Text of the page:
Searching the Web: Strategies
Developing Your Topic
- Begin by stating your topic completely.
What are the effects of television violence on children?
- Pick-out the two or three essential concepts of your topic.
television violence, children
- Identify synonyms, related terms, and possible variant spellings for each concept. Note that the identification of related terms will involve important decisions concerning the scope of your research.
television- media, tv violence- aggression, guns children- teens, youth, adolescents
- Try typing in different combinations of terms.
In searching the web, it is best to keep searches simple. Related terms are better searched separately rather than as part of some "mega search statement." Be sure to keep track of the terms/combinations you have tried. In search engines, you do not have to insert "AND" between terms. To ensure that terms are searched as a phrase, place them in quotes: "television violence."
Additional Search Tips
- Be as specific as possible with your search terms; Pull out the KEY CONCEPTS.
- Consider using a different search engine. They really are different (see Analyzing Features, below).
- Take the time to read the Help screens and inspect the Advanced Search section of the search engine you choose.
- Place quotes ("") around searchable phrases. "animal rights"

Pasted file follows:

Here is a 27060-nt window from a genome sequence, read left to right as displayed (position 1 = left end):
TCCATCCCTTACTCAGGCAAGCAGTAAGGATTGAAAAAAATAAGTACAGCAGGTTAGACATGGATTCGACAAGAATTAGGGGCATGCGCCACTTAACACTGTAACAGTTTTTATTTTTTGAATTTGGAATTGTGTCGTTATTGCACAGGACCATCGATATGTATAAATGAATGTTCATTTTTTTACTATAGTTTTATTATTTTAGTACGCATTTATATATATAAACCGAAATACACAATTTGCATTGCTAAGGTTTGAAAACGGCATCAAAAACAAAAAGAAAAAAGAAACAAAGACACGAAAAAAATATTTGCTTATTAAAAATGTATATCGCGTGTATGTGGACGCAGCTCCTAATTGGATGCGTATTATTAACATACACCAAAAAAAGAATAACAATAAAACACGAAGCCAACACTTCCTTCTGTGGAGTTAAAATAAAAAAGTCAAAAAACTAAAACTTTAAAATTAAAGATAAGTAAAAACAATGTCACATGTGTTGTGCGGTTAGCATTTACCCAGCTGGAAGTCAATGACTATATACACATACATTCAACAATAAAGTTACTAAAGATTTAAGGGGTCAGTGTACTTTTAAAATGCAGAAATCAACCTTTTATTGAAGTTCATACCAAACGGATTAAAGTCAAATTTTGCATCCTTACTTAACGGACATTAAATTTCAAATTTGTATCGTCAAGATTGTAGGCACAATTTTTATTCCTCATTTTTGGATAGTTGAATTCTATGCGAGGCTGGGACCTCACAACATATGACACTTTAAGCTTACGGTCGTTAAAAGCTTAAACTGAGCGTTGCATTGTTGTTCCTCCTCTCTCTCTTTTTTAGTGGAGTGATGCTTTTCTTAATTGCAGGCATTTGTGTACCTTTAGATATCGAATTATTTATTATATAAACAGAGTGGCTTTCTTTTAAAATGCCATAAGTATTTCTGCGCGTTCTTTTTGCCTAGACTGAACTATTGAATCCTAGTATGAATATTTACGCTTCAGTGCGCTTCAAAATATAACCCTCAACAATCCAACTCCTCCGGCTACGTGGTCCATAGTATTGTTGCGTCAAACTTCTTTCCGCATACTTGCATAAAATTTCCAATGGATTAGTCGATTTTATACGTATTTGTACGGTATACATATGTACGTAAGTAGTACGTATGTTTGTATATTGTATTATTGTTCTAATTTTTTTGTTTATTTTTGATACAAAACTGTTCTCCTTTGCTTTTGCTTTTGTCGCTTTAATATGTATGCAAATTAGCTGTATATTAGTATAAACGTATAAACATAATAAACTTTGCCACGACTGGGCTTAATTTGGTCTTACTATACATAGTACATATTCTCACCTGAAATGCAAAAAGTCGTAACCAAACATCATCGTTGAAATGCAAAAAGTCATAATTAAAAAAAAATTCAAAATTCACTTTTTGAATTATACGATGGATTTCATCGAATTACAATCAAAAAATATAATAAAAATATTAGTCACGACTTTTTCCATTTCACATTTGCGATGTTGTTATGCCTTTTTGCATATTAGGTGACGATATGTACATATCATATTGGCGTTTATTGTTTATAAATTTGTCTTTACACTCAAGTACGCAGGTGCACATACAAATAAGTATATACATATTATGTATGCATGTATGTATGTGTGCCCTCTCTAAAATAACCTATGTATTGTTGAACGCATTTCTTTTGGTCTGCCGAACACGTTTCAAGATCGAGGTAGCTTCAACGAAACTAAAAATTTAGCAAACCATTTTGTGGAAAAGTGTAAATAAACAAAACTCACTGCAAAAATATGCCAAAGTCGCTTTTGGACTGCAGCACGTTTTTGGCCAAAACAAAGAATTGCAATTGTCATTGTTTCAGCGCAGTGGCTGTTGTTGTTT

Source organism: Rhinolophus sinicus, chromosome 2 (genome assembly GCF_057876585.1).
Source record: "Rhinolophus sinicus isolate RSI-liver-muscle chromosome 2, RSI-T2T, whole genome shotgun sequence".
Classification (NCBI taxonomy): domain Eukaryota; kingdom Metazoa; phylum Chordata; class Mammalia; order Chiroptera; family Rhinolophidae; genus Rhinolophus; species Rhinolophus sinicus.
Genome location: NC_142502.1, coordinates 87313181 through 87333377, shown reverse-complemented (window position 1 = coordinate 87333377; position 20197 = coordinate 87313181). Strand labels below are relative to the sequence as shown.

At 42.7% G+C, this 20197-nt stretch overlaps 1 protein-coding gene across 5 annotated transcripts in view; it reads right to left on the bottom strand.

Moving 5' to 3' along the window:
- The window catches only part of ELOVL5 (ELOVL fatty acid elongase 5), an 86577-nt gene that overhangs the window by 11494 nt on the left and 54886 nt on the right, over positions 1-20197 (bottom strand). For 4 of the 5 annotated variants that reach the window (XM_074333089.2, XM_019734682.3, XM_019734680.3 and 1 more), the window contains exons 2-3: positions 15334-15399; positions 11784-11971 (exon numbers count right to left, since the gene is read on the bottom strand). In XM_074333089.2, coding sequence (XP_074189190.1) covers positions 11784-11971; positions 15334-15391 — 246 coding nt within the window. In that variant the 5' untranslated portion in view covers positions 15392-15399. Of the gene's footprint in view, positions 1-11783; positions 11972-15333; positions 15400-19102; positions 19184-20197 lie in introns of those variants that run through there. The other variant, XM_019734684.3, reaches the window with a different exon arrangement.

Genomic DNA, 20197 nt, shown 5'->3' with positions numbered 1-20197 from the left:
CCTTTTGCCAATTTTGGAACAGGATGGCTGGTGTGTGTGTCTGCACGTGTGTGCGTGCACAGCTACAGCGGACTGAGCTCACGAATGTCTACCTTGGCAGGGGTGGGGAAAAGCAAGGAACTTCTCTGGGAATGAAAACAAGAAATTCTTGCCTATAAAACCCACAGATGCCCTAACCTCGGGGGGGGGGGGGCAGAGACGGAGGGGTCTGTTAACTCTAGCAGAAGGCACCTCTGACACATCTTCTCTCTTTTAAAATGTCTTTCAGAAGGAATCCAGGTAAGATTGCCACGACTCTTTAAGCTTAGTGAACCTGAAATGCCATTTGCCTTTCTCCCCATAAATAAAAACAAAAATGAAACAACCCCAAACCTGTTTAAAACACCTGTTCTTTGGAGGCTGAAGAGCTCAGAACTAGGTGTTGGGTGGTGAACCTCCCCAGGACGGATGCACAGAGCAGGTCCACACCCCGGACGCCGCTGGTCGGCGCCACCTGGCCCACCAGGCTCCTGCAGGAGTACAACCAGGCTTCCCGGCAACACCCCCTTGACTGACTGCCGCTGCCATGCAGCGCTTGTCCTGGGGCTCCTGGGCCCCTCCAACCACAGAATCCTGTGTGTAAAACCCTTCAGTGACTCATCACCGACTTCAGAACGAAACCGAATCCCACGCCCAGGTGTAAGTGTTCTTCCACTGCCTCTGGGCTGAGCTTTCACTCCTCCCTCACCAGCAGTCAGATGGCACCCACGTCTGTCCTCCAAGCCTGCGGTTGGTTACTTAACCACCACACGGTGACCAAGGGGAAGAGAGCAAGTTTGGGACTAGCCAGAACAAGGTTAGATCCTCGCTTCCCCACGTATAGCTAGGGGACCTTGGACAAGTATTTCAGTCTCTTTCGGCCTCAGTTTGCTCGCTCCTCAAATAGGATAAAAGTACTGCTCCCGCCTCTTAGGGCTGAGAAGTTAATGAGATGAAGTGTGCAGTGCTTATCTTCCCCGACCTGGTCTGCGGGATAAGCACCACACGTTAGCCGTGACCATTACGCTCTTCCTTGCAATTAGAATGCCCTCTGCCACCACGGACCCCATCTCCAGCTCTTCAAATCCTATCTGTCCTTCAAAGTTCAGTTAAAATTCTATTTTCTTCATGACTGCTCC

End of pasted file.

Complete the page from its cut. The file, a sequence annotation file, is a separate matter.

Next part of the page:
- Place a plus (+) sign in front of key terms. +"animal rights" +testing
- Place a minus (-) sign in front of terms you do not want returned. +"animal rights" +testing -vivisection
- Limit your search to a specific domain:
- .edu - educational website
- .gov - official government website
- .org - organization's website
- .com - commercial website
- .mil - official military website
Example: +"animal rights" +testing +domain:.org
- Add the terms research or bibliography to your search to help limit to scholarly sources. "animal rights" testing research
- CRITICALLY evaluate the websites you find.
- Print out the websites you plan to use in your research.
Analyzing Features of Search Engines
Remember, search engines and directories can differ in the size of their databases, how the databases are compiled (humans or computer search programs), the use of Boolean operators, the ranking and display of results, and ability to limit by field, language or domain.
Take the time to read the Help screens, Advanced Search, and Search Tips sections of the search engines and directories you choose.
- Webpages with Detailed Comparisons of Search Engines
- Webpages with Detailed Comparisons of Subject Directories
- Search Engine Showdown Comparing Internet Subject Directories
- Detailed Features Table: from UC-Berkeley Tutorial